There’s a reason love is almost always the end game in films. At the risk of exposing myself, I will divulge that this was the first film I watched after tasting love and I confess, it’s true: watching your loved one do mundane tasks or get passionate about something, even if you’re not remotely involved, is wonderful. The film is frighteningly realistic in every way, and there’s a reason it came from Studio Ghibli. A collaborative, talented, masterful and familial team is required to capture life, history, culture and people so comprehensively with all of their many moving parts on screen. And oh do the parts move! Especially the people. The cinematography used to render them always gets me.
A cluster-spread of epic, reflective, somber, cigarette-smoking scenes and of course endless, seductive, immersive and addictive wind-based imagery. The wind certainly does rise at every conceivable opportunity, and I never get enough. There’s always something in the air, figuratively and literally, as exemplified by the earthquake sequence. Yet nothing feels forced or overly dramatic. Remarkable.
Miyazaki knows how to connect with you so that this enthralling world, his world, becomes our world. In such a world, we can all find ourselves anew (Ugh, what a cliché bunch of crap that sentence was … edits required.) The film takes its time with love and illness and work, or other core components, but skips past the ugliness of war without being afraid of death. The film is not afraid of anything through which it rushes, just as it is not obsessed with anything on which it dwells.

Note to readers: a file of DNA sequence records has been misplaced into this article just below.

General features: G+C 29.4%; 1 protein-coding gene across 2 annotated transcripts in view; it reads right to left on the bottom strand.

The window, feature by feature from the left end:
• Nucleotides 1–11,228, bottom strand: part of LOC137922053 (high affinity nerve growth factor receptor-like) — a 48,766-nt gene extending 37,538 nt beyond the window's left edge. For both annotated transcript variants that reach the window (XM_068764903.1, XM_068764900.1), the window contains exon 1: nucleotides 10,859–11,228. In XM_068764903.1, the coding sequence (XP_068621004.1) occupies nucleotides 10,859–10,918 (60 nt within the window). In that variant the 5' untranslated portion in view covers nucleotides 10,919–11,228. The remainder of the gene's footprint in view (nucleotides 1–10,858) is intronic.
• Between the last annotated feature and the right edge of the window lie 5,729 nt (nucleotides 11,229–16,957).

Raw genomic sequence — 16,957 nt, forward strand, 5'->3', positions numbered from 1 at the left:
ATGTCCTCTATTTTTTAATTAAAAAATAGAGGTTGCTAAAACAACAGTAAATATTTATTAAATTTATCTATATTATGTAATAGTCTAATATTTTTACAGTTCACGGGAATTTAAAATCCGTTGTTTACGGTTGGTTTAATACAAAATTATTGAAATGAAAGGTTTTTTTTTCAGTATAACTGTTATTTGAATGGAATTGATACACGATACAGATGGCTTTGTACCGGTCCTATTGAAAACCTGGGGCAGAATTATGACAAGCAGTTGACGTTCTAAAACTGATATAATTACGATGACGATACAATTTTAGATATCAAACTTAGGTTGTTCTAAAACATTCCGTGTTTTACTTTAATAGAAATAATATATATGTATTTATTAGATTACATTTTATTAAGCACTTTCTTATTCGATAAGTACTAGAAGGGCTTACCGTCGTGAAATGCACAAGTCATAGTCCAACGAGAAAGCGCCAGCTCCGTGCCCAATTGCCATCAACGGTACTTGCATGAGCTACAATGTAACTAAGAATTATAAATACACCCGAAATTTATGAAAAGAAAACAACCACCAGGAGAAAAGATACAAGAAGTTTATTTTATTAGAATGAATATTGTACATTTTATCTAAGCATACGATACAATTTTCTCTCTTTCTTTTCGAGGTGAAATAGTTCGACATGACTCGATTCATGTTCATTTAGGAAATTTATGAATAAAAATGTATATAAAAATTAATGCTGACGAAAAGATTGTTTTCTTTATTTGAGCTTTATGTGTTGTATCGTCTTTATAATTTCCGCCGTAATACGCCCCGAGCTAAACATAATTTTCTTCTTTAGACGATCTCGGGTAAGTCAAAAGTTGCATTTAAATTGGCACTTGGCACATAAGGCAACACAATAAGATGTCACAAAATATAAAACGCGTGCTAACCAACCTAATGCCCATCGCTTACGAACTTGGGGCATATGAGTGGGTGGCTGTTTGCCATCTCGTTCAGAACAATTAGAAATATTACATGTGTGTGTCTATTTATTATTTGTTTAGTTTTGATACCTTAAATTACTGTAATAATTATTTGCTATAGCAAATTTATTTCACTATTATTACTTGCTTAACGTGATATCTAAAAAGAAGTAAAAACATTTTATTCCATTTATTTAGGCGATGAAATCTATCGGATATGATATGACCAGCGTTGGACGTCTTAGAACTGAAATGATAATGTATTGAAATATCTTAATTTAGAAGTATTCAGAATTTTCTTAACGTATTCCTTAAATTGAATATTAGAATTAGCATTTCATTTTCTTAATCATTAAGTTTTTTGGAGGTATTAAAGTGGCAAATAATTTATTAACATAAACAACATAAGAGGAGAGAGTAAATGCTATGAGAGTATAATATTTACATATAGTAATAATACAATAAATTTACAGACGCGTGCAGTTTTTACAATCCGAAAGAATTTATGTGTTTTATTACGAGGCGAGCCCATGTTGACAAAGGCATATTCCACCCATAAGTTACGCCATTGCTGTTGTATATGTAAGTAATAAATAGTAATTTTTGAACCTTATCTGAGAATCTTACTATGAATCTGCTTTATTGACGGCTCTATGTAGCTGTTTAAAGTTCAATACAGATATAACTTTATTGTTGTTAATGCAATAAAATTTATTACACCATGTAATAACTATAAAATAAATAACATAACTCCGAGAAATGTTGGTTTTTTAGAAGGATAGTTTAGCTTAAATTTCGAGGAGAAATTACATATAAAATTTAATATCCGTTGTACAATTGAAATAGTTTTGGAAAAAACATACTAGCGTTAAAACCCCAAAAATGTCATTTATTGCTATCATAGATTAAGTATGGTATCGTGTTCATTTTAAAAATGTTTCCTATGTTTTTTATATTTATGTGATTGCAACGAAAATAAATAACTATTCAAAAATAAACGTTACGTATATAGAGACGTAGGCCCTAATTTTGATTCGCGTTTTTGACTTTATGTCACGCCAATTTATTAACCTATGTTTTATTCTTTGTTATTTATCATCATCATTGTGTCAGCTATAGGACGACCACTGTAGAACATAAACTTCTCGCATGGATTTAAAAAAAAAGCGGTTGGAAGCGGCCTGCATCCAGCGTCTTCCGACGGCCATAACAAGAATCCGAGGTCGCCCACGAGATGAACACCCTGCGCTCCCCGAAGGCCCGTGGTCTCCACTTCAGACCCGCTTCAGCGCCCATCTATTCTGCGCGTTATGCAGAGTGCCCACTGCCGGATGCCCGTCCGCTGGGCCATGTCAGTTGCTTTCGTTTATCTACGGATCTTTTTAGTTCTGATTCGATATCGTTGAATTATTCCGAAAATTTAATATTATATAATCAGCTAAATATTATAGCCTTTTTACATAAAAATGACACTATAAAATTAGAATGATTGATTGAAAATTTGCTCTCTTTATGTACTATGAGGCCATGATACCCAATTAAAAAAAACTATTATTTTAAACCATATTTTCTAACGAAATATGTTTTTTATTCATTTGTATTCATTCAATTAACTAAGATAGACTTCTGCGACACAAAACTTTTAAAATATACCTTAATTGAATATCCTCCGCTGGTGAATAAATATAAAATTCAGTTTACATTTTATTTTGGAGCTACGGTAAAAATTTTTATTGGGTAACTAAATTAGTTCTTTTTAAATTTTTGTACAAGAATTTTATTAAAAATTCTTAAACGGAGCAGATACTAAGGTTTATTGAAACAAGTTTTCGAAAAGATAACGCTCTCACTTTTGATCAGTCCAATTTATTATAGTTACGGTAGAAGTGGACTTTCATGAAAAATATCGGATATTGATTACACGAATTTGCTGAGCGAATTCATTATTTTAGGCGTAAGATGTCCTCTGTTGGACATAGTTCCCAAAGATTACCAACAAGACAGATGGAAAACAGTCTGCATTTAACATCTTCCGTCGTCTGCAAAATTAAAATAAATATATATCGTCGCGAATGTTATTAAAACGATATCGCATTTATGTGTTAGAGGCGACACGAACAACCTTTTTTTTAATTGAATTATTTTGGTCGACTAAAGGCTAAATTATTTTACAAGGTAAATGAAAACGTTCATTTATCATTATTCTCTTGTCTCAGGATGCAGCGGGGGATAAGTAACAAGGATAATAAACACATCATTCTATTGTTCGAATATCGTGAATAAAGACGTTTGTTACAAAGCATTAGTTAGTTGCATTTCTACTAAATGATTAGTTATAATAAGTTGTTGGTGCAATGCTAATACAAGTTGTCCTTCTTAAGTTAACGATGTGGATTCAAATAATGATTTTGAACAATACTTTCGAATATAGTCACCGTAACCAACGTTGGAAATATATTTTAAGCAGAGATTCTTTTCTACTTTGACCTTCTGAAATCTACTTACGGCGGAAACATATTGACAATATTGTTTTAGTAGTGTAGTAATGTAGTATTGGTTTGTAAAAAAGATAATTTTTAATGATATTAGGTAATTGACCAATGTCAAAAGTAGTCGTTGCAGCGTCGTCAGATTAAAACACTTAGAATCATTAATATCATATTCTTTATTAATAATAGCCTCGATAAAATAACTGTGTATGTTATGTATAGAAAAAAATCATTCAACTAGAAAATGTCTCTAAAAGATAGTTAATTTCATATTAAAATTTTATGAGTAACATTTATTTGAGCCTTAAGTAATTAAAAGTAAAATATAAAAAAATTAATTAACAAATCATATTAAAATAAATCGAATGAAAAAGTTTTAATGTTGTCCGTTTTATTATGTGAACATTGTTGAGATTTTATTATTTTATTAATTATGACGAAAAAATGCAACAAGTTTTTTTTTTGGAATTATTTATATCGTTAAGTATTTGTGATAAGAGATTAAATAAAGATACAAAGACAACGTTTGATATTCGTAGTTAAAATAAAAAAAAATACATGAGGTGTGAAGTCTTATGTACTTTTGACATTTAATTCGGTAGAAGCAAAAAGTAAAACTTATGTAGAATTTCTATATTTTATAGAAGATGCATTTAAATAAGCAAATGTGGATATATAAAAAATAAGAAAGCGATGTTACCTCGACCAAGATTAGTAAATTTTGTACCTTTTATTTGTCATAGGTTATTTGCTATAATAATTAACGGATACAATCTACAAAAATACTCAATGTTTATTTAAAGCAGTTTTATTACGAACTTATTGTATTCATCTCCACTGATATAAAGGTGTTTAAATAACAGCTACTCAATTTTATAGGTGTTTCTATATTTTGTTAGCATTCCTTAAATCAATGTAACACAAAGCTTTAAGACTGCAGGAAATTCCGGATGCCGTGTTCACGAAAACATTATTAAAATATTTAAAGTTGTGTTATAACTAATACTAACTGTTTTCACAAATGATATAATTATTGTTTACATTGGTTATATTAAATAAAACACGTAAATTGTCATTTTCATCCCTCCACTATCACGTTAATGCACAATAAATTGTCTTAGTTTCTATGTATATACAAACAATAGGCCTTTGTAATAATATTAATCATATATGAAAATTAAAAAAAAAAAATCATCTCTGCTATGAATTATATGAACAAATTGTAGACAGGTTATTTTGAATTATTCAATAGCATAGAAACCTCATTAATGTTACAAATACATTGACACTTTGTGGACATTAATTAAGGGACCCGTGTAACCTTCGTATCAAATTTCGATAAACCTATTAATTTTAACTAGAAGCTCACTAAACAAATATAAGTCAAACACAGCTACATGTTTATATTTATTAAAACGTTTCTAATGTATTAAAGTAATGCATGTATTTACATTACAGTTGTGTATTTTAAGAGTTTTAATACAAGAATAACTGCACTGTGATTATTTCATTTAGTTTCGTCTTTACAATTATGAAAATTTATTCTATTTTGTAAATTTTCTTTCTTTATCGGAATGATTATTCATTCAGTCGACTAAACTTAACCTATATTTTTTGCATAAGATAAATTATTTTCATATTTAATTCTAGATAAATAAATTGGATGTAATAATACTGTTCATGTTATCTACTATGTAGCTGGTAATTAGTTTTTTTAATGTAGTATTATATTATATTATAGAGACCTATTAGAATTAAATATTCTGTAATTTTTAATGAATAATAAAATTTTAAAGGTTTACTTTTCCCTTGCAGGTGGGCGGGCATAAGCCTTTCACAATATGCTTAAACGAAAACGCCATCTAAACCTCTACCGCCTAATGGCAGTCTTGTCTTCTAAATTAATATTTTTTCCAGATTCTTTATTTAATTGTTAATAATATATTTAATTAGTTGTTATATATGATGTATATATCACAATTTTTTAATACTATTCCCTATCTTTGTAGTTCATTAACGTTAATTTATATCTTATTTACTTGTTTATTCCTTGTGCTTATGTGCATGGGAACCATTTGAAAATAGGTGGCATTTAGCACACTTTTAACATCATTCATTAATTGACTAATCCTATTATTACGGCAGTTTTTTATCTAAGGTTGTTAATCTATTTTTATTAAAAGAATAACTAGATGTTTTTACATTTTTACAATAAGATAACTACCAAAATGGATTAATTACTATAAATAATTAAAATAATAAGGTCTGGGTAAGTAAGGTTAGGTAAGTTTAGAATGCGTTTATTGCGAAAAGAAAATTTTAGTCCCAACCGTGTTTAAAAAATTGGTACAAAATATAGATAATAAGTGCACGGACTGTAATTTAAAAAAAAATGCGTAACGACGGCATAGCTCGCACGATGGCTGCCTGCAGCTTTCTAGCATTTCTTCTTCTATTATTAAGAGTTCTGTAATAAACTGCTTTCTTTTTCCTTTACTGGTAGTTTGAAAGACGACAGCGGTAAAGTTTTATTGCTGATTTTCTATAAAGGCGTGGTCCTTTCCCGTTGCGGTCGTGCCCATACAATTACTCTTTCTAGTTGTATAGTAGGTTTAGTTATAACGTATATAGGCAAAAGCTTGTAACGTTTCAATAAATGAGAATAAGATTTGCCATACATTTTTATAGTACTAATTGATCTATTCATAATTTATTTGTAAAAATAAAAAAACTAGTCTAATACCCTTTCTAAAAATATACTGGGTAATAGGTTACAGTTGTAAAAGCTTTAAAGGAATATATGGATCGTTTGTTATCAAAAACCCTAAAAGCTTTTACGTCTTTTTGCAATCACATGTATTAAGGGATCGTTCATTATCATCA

And to think that all of this was drawn! The holistic approach to capturing a city. The nuances and quirks of every setting. Life in all of its colors. Jiro stumbles and falls as he tries to save someone. He is not a suave hero, or a hero at all for that matter, but he is dutiful. The man takes everything in stride. Miyazaki likes awesome stereotype-shattering heroines though. I’m unpleasantly surprised by the lack of strong, independent women, aside from Jiro’s sister. Tisk tisk…
There are many scene-stealing characters, like the boss Hattori, the German Dr. Funker and the Italian Castrioni. There are also scene-stealing scenes, like the one with a Jew being pursued by Nazi thugs, just a brief flash. French, German, English, Japanese … languages galore here too. Language is empathy incarnate. A brief microcosm of the world. Embodying the fundamental humanness of us all. Rightfully so that Miyazaki would go out with this final, brilliant reminder of how he can connect so easily with the entire world. I feel invited to create and be and seek more. Dazzling.”
What was the point of all this? To dote on Miyazaki? To continue my current trend of alternating meaningful columns with peculiar ones? To procrastinate?
For me, the point was simply to be heard. Take what you will from that.
Amiri Banks is a junior in the College of Agriculture and Life Sciences. He may be reached at [email protected] Honest A.B. appears alternate Mondays this semester.